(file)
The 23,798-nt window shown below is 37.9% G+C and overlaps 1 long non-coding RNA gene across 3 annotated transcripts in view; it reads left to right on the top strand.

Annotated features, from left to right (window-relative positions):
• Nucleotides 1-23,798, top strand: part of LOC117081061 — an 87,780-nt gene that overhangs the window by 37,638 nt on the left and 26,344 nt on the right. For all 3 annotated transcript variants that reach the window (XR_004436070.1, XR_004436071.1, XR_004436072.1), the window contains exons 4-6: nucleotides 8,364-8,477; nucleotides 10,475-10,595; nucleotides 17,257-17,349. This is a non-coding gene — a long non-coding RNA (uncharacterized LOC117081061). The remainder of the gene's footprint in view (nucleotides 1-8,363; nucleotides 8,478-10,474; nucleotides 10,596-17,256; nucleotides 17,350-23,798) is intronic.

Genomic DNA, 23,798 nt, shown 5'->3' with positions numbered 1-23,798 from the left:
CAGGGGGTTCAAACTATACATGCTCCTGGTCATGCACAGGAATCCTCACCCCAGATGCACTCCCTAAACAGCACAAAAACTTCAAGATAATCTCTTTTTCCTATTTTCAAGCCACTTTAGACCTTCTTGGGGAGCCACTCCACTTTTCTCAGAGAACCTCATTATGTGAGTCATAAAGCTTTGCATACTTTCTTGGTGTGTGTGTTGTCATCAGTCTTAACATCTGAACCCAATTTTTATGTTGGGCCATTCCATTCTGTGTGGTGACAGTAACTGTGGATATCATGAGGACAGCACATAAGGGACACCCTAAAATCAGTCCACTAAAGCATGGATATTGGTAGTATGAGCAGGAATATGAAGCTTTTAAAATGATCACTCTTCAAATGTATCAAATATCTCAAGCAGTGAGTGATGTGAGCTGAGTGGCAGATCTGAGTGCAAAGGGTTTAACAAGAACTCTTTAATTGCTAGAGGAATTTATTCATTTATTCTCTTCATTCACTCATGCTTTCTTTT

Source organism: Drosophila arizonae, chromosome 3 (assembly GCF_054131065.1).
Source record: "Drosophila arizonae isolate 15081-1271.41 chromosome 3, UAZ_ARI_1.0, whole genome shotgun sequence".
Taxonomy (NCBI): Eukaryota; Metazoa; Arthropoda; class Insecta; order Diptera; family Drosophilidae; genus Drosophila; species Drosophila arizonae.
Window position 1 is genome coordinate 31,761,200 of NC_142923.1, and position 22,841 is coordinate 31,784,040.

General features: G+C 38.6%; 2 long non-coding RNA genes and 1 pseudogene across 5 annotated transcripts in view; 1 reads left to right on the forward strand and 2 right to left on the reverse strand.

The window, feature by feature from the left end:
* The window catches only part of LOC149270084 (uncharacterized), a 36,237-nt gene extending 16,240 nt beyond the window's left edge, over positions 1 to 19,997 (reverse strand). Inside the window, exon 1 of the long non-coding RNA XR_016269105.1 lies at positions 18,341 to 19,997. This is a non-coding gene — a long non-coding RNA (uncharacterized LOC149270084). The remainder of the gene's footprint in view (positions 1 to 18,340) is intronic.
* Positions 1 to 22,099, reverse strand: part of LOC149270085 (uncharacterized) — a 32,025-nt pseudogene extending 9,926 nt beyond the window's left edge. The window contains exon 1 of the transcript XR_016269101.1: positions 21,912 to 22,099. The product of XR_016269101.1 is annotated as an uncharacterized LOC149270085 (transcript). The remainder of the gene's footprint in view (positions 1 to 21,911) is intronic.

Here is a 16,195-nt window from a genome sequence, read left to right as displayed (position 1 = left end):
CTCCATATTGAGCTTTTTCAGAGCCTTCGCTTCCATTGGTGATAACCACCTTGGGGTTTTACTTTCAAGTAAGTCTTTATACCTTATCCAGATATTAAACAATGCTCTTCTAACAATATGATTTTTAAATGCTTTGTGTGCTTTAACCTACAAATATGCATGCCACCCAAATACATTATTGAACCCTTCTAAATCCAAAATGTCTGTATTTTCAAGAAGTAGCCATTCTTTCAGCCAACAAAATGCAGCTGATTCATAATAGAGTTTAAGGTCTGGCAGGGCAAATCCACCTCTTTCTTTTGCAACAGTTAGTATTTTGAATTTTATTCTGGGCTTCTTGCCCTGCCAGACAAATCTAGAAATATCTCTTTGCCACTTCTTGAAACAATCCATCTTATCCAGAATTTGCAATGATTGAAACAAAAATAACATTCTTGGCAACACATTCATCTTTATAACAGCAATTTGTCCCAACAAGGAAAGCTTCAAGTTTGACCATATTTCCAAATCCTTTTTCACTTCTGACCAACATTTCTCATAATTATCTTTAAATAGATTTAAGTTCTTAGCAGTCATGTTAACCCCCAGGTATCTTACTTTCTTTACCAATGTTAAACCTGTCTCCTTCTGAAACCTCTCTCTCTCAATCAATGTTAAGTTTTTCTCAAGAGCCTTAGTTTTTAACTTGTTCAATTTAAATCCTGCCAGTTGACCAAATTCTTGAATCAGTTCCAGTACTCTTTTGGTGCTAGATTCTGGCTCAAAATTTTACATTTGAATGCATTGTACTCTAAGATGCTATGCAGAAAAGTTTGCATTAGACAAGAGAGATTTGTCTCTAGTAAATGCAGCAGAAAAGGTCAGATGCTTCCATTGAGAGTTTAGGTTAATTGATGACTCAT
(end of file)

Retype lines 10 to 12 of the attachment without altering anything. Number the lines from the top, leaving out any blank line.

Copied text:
General features: G+C 38.6%; 2 long non-coding RNA genes and 1 pseudogene across 5 annotated transcripts in view; 1 reads left to right on the forward strand and 2 right to left on the reverse strand.

The window, feature by feature from the left end:
* The window catches only part of LOC149270084 (uncharacterized), a 36,237-nt gene extending 16,240 nt beyond the window's left edge, over positions 1 to 19,997 (reverse strand). Inside the window, exon 1 of the long non-coding RNA XR_016269105.1 lies at positions 18,341 to 19,997. This is a non-coding gene — a long non-coding RNA (uncharacterized LOC149270084). The remainder of the gene's footprint in view (positions 1 to 18,340) is intronic.